A scattergun approach of campaigning on every issue, but with little of real interest to say, will only result in the Lib Dem voice being drowned out.

At this stage, neither Nick Clegg nor Chris Huhne has really marked out the key themes and issues which would define their leadership. Come the close of poll, they will have to do.

What if you win?

While the two camps will be desperately seeking to convert the surprisingly high number of undecided members right up until the December 15th deadline, they also need to start focusing on what they would do in the event of victory.

The leadership race so far...

I understand that both the Clegg and Huhne campaigns have established teams to consider their strategies for their first "one hundred days" in office. Any plan they come up with will have to be considerably more imaginative than the similarly titled document prepared for Ming Campbell when he became leader last year.

The Campbell document consisted of a whole series of deeply dull, highly detailed speeches on a very wide range of policy areas. Even if it had been carried out in full - which fortunately it wasn't - the strategy would have resulted in virtually no media exposure. And, above all else, it is publicity that the new leader will be fighting for.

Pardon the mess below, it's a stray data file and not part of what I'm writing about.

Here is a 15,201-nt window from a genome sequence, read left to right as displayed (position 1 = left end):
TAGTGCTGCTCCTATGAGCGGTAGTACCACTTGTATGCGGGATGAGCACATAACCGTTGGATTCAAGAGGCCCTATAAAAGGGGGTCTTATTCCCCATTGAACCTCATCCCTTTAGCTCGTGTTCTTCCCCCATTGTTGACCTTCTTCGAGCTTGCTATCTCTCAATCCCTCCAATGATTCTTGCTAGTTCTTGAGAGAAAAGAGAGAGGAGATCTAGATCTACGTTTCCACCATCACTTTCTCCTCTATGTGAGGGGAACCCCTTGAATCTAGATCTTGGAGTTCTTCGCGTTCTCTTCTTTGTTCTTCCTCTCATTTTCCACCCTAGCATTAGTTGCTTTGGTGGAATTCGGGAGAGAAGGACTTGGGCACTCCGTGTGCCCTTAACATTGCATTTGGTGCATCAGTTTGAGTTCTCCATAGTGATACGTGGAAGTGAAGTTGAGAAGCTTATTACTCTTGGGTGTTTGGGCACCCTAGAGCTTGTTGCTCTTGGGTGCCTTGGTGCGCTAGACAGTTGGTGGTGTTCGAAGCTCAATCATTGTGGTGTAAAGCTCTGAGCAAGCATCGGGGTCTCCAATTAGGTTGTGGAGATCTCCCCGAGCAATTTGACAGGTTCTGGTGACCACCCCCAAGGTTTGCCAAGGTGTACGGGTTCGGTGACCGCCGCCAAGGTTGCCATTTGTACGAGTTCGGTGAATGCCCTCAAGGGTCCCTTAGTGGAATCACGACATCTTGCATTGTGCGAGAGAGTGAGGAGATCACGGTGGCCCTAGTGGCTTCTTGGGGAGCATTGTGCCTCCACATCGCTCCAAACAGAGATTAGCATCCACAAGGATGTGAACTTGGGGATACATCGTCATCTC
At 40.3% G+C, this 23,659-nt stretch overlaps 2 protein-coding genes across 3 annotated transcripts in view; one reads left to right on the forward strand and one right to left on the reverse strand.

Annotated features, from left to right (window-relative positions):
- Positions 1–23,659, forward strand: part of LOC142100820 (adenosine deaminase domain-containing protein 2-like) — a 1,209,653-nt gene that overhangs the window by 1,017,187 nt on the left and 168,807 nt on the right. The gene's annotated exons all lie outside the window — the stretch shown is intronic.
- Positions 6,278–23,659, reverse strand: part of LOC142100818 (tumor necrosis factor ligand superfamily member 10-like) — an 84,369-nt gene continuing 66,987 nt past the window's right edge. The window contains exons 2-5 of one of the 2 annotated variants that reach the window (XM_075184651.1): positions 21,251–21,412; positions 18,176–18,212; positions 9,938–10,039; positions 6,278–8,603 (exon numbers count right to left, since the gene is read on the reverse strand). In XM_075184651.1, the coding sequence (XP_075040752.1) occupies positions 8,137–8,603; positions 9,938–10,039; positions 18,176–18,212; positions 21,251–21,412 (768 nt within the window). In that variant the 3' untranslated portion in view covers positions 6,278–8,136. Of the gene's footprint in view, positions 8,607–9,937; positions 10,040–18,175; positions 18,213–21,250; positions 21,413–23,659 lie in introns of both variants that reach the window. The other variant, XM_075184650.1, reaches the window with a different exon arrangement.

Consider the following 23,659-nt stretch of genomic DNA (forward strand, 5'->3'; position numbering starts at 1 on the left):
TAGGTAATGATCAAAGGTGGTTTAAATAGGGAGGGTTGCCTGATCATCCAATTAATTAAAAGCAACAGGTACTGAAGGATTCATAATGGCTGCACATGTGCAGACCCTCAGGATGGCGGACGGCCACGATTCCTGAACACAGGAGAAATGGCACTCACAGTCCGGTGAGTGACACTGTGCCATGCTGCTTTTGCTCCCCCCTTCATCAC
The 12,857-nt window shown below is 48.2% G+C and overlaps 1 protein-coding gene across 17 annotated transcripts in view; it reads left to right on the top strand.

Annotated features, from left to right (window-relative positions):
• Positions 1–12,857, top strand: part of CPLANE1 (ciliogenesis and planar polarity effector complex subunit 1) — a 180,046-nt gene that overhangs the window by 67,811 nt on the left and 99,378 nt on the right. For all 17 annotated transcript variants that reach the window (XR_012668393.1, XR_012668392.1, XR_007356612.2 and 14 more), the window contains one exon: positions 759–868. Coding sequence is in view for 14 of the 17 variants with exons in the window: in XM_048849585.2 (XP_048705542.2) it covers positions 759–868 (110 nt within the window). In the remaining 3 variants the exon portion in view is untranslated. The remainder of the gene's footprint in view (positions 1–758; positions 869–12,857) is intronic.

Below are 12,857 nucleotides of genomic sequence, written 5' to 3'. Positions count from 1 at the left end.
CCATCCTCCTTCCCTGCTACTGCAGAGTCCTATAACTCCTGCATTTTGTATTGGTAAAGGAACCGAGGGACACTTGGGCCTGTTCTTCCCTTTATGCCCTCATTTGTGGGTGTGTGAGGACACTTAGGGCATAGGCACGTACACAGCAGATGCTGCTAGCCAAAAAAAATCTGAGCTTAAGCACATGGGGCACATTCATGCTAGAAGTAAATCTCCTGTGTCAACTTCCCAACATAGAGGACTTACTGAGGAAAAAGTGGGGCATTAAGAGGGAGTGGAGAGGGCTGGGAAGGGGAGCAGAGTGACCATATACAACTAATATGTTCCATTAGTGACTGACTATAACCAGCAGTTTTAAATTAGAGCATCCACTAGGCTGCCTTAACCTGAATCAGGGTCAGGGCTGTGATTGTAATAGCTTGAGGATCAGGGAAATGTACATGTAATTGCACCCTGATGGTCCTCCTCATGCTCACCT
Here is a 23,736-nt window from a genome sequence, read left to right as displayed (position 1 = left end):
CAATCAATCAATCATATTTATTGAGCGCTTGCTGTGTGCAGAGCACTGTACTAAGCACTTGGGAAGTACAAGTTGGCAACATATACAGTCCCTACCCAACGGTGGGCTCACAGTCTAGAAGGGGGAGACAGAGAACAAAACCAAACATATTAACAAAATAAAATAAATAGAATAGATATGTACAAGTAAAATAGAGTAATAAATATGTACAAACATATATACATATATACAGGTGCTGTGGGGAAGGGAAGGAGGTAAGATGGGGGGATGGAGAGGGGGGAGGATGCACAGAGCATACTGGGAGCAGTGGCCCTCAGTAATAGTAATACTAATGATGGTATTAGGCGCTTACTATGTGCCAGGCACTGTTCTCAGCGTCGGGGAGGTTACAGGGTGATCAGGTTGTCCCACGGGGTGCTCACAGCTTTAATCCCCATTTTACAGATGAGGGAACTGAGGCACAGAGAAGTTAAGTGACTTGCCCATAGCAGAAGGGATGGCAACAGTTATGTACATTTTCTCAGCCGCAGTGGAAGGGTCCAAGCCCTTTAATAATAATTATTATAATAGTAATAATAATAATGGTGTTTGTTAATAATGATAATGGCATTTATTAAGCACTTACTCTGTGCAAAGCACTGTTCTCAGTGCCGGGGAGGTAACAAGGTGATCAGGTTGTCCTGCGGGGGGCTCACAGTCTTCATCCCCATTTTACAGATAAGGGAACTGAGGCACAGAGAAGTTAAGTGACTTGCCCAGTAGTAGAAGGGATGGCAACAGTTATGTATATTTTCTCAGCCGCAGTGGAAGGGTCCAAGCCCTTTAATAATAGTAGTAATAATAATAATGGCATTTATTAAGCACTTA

Both Nick and Chris will be told that they need to "hit the ground running", but because of the scheduling of this leadership election, this cliché is only half true.

The new leader will have a welcome, and well earned, Christmas break almost immediately upon taking up the seals of office and they can use this time to plan a media assault in the early weeks of 2008.

They will need to come up with a few well-thought-out, eye catching announcements to be rolled out in the run up to the party's Spring conference next March.

And they will need to decide what key themes and messages they want to get across at that conference. A tight, aggressive strategy would mean not attempting to do too much, but doing a handful of things very well. This weekend sees the first officially commissioned opinion poll of party members, which should give a pretty clear indication of the likely winner.

First poll

A more limited survey - conducted by my own think tank, Progressive Vision - of 116 party activists, put Clegg at 35%, Huhne at 33% with 32% undecided.

That appears to confirm the widespread view that Nick is ahead, but that it's not in the bag for him yet.

But whether it's Nick or Chris who emerges as leader in a couple of weeks of time, the first phone call they should make is to Vince Cable - to ask him what he's been taking over the past few weeks and to see if they can bottle it.

Mark Littlewood, Communications Director of the classical liberal think tank Progressive Vision, is a former head of media for the Liberal Democrats. This piece, part of a weekly series during the leadership election, is a personal view.

The Politics Show Sunday 02 December 2007 at 12.00 GMT on BBC One. Send us your comments using the form below: